Was craving some BF sausage and decided to cave and get some storebought fave Bob Evans zesty hot. Shocked. Either my stuff has gotten that good or their QC has gone down but probably the last time I will by it. Oh man, forgot how much I missed having leftover patties in the fridge that I could grab for a quick nibble in the AM.
 
Sugar definitely aids in the browning of sausage . Get the salt right you should be good .
The only thing I do by percentage is the salt . I add the dextrose by eye and just enough to get some color from a frying pan . I've done it enough times that I know what works for me . Just how I do it .
1678466744812.jpeg
When I started out the best teaching I had ( besides some of the older members advice ) was looking over Len Poli's formulas . Taking note of what he was doing and asking myself why . Comparing his recipes , and seeing what was the same or how they were different .
Again asking myself why .
 
I've seen the cumberland sausage recipe also, and wonder what that tastes like but I tired of overthinking this and finally made a command decision. I'm going to make both the Len Poli and Marianski recipes and see what I like better. I am going to up the red pepper in the Len Poli just a touch.
 
I'm going to make both the Len Poli and Marianski recipes
The sausage in post 14 are the Len Poli breakfast links . It's a good one . I really like the rosemary . He uses dextrose . If you don't have it and sub in white sugar I would cut that amount in half .

I see Marianski uses ginger in his . That's a good add in my opinion for all sausage . It's strong , so don't be heavy handed .
Good luck and let us know .

Just another comment . Not sure if you're doing all bulk or stuffing links . I just did all bulk . I like sheep casings the best , but if I don't want to mess with them I'll run some through the medium horn with no casing . Cut to length and freeze on a tray .
 
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The sausage in post 14 are the Len Poli breakfast links . It's a good one . I really like the rosemary . He uses dextrose . If you don't have it and sub in white sugar I would cut that amount in half .

I see Marianski uses ginger in his . That's a good add in my opinion for all sausage . It's strong , so don't be heavy handed .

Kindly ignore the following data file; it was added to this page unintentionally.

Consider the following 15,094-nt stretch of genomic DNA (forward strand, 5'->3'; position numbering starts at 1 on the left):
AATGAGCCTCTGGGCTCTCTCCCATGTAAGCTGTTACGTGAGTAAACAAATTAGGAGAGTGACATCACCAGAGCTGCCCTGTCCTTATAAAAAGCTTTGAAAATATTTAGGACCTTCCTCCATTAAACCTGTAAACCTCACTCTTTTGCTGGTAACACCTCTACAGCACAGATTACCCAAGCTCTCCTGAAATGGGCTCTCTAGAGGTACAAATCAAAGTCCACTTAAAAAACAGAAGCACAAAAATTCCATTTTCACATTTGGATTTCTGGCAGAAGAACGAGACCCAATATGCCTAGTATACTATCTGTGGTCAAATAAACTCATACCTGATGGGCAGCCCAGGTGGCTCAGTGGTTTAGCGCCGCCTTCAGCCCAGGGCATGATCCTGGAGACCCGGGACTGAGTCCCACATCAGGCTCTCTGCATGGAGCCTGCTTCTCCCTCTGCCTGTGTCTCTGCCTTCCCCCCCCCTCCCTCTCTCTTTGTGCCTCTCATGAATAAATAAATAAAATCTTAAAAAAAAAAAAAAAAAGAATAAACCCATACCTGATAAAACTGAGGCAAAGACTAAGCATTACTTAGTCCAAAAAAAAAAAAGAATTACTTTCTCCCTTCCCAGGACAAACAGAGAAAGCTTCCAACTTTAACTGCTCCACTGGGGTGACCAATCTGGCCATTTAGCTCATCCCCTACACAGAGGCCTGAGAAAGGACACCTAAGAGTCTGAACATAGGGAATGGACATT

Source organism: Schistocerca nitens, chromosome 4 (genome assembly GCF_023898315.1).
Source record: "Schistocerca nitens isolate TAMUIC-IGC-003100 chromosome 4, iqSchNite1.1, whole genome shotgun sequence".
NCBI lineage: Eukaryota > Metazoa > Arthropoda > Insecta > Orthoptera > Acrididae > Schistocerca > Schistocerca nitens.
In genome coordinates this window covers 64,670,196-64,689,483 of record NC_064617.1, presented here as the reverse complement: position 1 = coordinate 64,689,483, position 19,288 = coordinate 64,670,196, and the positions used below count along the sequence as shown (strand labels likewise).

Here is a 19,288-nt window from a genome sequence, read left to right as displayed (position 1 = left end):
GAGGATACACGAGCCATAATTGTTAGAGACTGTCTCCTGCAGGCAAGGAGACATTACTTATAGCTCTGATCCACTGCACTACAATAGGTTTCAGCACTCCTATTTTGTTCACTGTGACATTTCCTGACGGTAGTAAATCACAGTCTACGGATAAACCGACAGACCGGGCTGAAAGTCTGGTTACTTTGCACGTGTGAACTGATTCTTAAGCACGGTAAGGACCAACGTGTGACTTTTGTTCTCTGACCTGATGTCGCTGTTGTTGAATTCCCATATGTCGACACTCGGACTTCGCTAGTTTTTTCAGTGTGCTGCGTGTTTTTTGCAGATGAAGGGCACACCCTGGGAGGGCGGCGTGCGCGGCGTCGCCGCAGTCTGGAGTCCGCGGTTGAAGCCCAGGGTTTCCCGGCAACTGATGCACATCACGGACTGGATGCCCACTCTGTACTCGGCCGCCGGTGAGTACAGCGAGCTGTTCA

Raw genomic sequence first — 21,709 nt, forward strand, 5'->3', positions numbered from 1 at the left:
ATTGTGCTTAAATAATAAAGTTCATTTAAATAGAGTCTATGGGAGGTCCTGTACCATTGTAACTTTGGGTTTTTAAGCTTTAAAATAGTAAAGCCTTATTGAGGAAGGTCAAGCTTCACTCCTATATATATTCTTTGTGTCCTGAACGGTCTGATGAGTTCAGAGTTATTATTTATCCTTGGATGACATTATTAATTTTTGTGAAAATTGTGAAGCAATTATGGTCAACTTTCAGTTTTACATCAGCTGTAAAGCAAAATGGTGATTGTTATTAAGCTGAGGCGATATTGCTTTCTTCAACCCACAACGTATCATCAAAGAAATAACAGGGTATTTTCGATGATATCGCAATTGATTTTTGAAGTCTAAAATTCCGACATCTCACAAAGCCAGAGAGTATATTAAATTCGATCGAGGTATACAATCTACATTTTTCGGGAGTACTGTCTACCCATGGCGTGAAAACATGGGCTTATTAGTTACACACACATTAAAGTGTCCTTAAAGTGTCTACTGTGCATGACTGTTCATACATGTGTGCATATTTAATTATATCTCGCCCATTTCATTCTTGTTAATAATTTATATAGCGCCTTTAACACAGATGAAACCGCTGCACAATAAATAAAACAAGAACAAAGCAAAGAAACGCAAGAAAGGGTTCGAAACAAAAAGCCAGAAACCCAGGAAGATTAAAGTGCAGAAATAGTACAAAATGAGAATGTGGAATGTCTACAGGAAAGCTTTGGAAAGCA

Good luck and let us know .

Just another comment . Not sure if you're doing all bulk or stuffing links . I just did all bulk . I like sheep casings the best , but if I don't want to mess with them I'll run some through the medium horn with no casing . Cut to length and freeze on a tray .
I'm doing bulk for patties, no links. The Len Poli one is his JD clone. No dextrose or rosemary, but citric acid is optional and I have none so... that's my option. Also, it uses no msg, and I'm going to ad some. As to ginger, oh boy do I know. My go to jerky recipe that I found years back called for a bit of ginger. I still use the same recipe, but I cut the ginger by 50% if not more as it was very up front and in your face. We'll see how this all plays out. Thanks for the advice.
 
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So... ground up a pork butt and ended up with sligtly more than 8 lbs of grind. Split that in half and measured out the ingredients based on 1800 grams. I made the Marianski recipe exactly as written, with the exception of lowering the salt by .2% and adding that in MSG. I then did the Len Poli JD clone on the other half with the only change being doubling the red pepper flakes from %.08 to %.15. Cleaned everything up and let them rest in the fridge overnight. Just did a test fry on both and the results are in. I fully expected the Marianski to have a bit more forward flavor from the additional ingredients, but it was a very pleasant mild sausage, not too salty. Smelled great while cooking. There was no doubt to my nose that I was cooking sausage. According to my taste buds the Len Poli is the hands down winner. The red pepper flakes were perfectly balanced with the rest of the flavors, not too hot but nowhere near mild. Oddly enough, I'd swear the parsley stood out a little as flavorless as it normally is to me. I'll do both again, but if I do the marianski, I think I'll up the black and or cayenne for a little more bite. Maybe even try adding some white pepper. No real changes need to the LP, but I might even kick up the red pepper flakes a slight bit just because I like spicy food.

Lessons learned: I converted all the measurements to percentages so I could weigh all the spices in grams. While my digital kitchen scale measures in increments of .1 gram I found measuring the smaller amounts very troublesome and had no repeatability so I went back to using my trusty measuring spoons. I read an article this morning on this very subject and a jewelers scale was recommended so for $12 I ordered one and am going to play with it to see if it's of more use. Its range is 0.05g to 500g where my kitchen scale goes to 11 lbs max.

Thanks for all the input, and I'm pretty sure store bought breakfast sausage is now in the rear view mirror.